Still, it was there on the map.

  3. Qualitative Research Is Growing, Expanding, Changing....

    I've long been a believer in the broader opportunities for qualitative research — leading innovation processes at the front-end, for example, or helping guide brand owners globally to understand cultural contexts and advising them on how and where to tweak their communication approaches.

    This conference demonstrated how "qual" is growing into new spaces:
    • Adopting consultancy roles (as witnessed by the talk I gave, for example, with my colleague Claudia Antoni) in facilitating speed-ideations;
    • Using insight communities for NPD (Oana Papa Rengle, MAPPERS, Romania);
    • Tapping into social media analysis as part of a hybrid qual design (Ilka Kuhagen, IKM, Germany);
    • Applying semiotics for advertising development.

If this is what "market research" is about, then qual is on the pace — certainly an attractive option for graduates casting around for career opportunities.

Overall, I was impressed by the quality of thinking, the willingness to share, no dominance of sponsorship-financed messaging, equal rights being accorded to the independent, smaller operators alongside larger organizations.

If you have the opportunity to attend, and are in the business of qualitative research, then I would definitely recommend it.

Curious, as ever, as to others' thoughts.

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Daniela Sene Grandi
Daniela Sene Grandi

Notes from the ABEP Congress, the Largest Market Research Event in Brazil

Daniela Sene Grandi,

The 7th ABEP Congress theme was “Transformation: What Will Make the World Turn in the Next Decade?” The goal was to bring into discussion the uncertainties and doubts brought about by the “digital revolution,” which has been changing the “how.” People have become protagonists of consumption and public opinion.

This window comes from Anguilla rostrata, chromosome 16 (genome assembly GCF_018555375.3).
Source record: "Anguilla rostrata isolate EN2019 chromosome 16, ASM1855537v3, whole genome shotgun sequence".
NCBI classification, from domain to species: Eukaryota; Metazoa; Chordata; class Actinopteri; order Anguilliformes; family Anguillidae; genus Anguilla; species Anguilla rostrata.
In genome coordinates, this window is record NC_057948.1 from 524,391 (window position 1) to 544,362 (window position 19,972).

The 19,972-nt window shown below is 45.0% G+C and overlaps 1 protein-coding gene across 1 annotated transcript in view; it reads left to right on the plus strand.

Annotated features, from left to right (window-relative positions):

There is a need to understand local and global social transformations: what has evolved in our knowledge field to dictate our path in the next decades. With the availability of information — free and vast — in which each person becomes a researcher, what is our industry value proposition, and how can we make it clear, tangible, and seductive?

With these questions and goals in mind, the Congress studied cases of how companies, institutes, and people are taking advantage of this transformational power to set a path for the next 15 years.

We had high-level companies (Ipsos, Nielsen, Gfk, NetQuest, Ibope, Millward Brown, etc.) and industry figures in attendance; so, even though the event was neither sold out nor as large as last year’s, it was a serious gathering of key industry opinion makers.

Both local associations, ABEP and ASBPM, are interested in promoting the QRCA Global Outreach Scholarship and have given us the opportunity to share information about the Scholarship and QRCA.

In 2016, we are working actively with both local associations to promote skills-development and improvement in the competences of qualitative researchers. We may have good local candidates for our 2017 Global Outreach Scholarship Program.

A slide from the presentation of Thiago Graça Ramos from Ipsos Connect GMU.

ABEPpic4Presenter Leandro Karnal, a historian professor from a Federal Brazilian University based in Parana, in the South of Brazil. His presentation was about how much Brazil has transformed socially, politically, and economically.

ABEPpic4 The President of ABEP (Brazilian Market Research Companies Association), Duilio Novaes

ABEPpic4 British trends consultant Chiara Vascotto, who has focused on trends in Brazil and Latin America for the last 15 years.